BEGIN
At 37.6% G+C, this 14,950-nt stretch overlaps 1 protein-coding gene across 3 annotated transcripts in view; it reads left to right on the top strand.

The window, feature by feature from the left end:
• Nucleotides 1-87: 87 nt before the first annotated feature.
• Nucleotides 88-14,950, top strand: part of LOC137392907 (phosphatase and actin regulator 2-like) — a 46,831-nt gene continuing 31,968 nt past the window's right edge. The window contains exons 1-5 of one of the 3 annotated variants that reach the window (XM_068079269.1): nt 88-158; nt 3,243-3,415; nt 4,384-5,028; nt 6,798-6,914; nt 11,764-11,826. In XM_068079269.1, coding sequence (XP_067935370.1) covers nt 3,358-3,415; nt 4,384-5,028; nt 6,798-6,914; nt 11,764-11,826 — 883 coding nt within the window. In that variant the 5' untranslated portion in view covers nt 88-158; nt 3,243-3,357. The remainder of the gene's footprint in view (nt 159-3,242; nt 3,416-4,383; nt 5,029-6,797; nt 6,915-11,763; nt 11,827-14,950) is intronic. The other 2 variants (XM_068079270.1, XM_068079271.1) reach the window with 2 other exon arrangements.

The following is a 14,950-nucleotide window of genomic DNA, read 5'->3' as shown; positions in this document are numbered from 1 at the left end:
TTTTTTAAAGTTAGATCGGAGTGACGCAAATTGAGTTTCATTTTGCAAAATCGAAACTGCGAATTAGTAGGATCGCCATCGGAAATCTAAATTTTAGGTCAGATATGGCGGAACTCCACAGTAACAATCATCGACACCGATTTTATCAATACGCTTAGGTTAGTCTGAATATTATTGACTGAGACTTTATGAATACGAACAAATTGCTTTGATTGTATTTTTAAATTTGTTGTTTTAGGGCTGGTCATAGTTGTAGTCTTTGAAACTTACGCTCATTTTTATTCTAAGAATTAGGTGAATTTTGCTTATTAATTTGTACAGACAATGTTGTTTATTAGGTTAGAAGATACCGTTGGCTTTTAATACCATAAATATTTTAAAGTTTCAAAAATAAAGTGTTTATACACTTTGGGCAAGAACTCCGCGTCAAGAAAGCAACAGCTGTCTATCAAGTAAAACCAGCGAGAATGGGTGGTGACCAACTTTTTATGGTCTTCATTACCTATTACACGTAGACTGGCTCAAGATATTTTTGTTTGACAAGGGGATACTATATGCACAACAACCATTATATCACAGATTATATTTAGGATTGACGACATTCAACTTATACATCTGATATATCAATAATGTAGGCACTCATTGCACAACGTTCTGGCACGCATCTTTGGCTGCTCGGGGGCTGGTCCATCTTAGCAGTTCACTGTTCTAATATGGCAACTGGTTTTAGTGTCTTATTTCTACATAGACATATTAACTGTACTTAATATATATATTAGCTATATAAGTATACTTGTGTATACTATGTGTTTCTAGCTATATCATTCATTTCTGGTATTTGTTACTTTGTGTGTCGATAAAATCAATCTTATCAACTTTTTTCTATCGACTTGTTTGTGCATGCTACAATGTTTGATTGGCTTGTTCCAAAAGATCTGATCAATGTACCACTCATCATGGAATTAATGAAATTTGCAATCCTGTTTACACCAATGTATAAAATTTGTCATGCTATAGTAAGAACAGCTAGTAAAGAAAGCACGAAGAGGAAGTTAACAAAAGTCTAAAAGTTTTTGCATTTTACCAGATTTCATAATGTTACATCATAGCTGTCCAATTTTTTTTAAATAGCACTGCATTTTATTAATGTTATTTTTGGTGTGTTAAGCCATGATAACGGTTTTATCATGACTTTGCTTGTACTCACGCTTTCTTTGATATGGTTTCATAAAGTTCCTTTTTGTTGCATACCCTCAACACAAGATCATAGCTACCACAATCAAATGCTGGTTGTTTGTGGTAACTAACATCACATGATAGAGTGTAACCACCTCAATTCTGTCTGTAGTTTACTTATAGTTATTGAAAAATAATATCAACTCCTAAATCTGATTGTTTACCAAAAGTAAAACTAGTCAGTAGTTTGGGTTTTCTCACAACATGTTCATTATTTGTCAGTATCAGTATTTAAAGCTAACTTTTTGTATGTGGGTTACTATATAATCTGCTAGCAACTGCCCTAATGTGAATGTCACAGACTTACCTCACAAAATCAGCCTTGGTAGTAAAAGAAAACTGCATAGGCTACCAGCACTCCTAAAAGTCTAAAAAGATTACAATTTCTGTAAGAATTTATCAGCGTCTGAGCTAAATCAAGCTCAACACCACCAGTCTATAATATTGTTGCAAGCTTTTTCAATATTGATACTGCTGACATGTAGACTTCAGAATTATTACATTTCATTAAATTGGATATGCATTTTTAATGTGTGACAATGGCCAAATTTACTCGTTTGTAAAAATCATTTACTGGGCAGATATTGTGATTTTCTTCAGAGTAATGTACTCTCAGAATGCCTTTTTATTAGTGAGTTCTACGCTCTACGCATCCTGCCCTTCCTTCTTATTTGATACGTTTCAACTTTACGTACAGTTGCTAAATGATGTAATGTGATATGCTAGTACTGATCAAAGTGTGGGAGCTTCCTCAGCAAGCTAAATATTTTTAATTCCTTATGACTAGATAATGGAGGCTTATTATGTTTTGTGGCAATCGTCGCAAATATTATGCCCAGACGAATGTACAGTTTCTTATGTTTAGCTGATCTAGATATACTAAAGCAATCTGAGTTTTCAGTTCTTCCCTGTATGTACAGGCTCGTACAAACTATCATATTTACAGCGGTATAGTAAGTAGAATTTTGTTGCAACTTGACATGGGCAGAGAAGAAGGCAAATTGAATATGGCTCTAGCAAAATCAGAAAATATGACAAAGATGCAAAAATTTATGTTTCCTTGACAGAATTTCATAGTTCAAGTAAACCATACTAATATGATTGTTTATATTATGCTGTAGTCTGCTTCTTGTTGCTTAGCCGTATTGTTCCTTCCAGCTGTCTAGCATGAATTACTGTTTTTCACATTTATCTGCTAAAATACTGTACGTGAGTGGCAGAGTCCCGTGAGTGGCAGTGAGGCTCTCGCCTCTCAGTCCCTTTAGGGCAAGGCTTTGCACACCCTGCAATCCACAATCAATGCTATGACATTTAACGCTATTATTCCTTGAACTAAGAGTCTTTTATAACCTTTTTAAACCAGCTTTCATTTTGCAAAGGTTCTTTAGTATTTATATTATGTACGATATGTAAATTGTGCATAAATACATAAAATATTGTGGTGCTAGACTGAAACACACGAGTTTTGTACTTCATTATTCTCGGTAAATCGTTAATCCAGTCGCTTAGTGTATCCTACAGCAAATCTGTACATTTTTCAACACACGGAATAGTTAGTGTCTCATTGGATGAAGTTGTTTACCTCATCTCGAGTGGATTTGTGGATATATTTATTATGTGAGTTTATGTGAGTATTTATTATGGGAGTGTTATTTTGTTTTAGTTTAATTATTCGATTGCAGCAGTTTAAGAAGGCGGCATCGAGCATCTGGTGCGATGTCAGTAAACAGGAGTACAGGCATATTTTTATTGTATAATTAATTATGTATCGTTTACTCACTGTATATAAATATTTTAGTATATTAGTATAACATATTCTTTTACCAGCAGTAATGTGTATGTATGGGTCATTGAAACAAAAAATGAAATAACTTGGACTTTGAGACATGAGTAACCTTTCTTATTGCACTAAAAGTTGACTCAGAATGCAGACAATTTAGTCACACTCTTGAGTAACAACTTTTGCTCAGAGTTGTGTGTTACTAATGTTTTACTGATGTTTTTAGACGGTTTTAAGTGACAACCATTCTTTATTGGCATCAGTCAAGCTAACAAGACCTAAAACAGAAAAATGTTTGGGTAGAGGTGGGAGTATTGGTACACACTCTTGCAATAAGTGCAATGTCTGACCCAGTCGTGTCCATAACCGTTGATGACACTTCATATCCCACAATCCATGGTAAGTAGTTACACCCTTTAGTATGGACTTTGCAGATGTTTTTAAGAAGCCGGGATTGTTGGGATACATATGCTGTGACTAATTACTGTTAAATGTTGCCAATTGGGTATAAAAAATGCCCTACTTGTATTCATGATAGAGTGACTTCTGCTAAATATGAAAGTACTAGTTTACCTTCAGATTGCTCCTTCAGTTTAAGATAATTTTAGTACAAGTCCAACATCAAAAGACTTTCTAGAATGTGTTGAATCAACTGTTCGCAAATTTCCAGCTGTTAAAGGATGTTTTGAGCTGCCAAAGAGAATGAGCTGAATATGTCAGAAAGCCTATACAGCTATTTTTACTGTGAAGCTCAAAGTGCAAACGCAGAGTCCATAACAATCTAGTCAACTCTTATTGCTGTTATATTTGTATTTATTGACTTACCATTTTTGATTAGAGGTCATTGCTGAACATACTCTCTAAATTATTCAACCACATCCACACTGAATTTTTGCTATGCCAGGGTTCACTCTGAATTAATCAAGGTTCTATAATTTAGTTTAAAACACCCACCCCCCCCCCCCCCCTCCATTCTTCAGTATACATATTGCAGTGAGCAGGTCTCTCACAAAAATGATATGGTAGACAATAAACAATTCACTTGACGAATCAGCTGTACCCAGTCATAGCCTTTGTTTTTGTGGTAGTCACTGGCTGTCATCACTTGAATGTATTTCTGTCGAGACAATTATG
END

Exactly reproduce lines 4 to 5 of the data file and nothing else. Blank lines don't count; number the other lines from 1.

• Nucleotides 88-14,950, top strand: part of LOC137392907 (phosphatase and actin regulator 2-like) — a 46,831-nt gene continuing 31,968 nt past the window's right edge. The window contains exons 1-5 of one of the 3 annotated variants that reach the window (XM_068079269.1): nt 88-158; nt 3,243-3,415; nt 4,384-5,028; nt 6,798-6,914; nt 11,764-11,826. In XM_068079269.1, coding sequence (XP_067935370.1) covers nt 3,358-3,415; nt 4,384-5,028; nt 6,798-6,914; nt 11,764-11,826 — 883 coding nt within the window. In that variant the 5' untranslated portion in view covers nt 88-158; nt 3,243-3,357. The remainder of the gene's footprint in view (nt 159-3,242; nt 3,416-4,383; nt 5,029-6,797; nt 6,915-11,763; nt 11,827-14,950) is intronic. The other 2 variants (XM_068079270.1, XM_068079271.1) reach the window with 2 other exon arrangements.

The following is a 14,950-nucleotide window of genomic DNA, read 5'->3' as shown; positions in this document are numbered from 1 at the left end: